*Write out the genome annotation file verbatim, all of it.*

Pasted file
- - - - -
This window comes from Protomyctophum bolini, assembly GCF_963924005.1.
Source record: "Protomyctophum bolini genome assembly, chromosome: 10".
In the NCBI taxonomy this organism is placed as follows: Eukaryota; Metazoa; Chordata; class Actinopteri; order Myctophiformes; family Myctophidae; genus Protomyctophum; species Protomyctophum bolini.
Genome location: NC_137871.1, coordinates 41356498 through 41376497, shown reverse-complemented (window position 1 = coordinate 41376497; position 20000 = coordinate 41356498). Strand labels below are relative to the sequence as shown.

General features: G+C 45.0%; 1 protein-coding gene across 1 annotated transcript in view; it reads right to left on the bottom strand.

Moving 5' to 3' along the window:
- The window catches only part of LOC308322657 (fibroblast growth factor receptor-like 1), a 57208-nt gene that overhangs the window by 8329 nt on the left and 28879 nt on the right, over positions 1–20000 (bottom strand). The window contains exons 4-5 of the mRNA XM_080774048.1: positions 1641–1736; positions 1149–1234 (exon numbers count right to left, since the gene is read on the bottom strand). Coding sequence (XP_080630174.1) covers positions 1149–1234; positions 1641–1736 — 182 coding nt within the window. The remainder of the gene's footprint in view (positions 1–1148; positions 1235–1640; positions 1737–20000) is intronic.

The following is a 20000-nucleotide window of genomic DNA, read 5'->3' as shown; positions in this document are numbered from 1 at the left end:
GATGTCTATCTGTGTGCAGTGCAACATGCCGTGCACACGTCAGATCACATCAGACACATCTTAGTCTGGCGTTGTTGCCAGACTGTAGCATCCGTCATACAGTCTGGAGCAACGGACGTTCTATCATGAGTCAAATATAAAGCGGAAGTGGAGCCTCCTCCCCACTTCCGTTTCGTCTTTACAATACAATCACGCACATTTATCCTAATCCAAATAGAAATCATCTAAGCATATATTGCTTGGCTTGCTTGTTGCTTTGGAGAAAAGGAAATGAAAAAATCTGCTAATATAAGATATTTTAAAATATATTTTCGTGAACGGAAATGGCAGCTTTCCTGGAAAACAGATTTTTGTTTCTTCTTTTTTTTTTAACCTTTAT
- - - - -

This window comes from Protomyctophum bolini, assembly GCF_963924005.1.
Source record: "Protomyctophum bolini genome assembly, chromosome: 10".
In the NCBI taxonomy this organism is placed as follows: Eukaryota; Metazoa; Chordata; class Actinopteri; order Myctophiformes; family Myctophidae; genus Protomyctophum; species Protomyctophum bolini.
Genome location: NC_137871.1, coordinates 41356498 through 41376497, shown reverse-complemented (window position 1 = coordinate 41376497; position 20000 = coordinate 41356498). Strand labels below are relative to the sequence as shown.

General features: G+C 45.0%; 1 protein-coding gene across 1 annotated transcript in view; it reads right to left on the bottom strand.

Moving 5' to 3' along the window:
- The window catches only part of LOC308322657 (fibroblast growth factor receptor-like 1), a 57208-nt gene that overhangs the window by 8329 nt on the left and 28879 nt on the right, over positions 1–20000 (bottom strand). The window contains exons 4-5 of the mRNA XM_080774048.1: positions 1641–1736; positions 1149–1234 (exon numbers count right to left, since the gene is read on the bottom strand). Coding sequence (XP_080630174.1) covers positions 1149–1234; positions 1641–1736 — 182 coding nt within the window. The remainder of the gene's footprint in view (positions 1–1148; positions 1235–1640; positions 1737–20000) is intronic.

The following is a 20000-nucleotide window of genomic DNA, read 5'->3' as shown; positions in this document are numbered from 1 at the left end:
GATGTCTATCTGTGTGCAGTGCAACATGCCGTGCACACGTCAGATCACATCAGACACATCTTAGTCTGGCGTTGTTGCCAGACTGTAGCATCCGTCATACAGTCTGGAGCAACGGACGTTCTATCATGAGTCAAATATAAAGCGGAAGTGGAGCCTCCTCCCCACTTCCGTTTCGTCTTTACAATACAATCACGCACATTTATCCTAATCCAAATAGAAATCATCTAAGCATATATTGCTTGGCTTGCTTGTTGCTTTGGAGAAAAGGAAATGAAAAAATCTGCTAATATAAGATATTTTAAAATATATTTTCGTGAACGGAAATGGCAGCTTTCCTGGAAAACAGATTTTTGTTTCTTCTTTTTTTTTTAACCTTTAT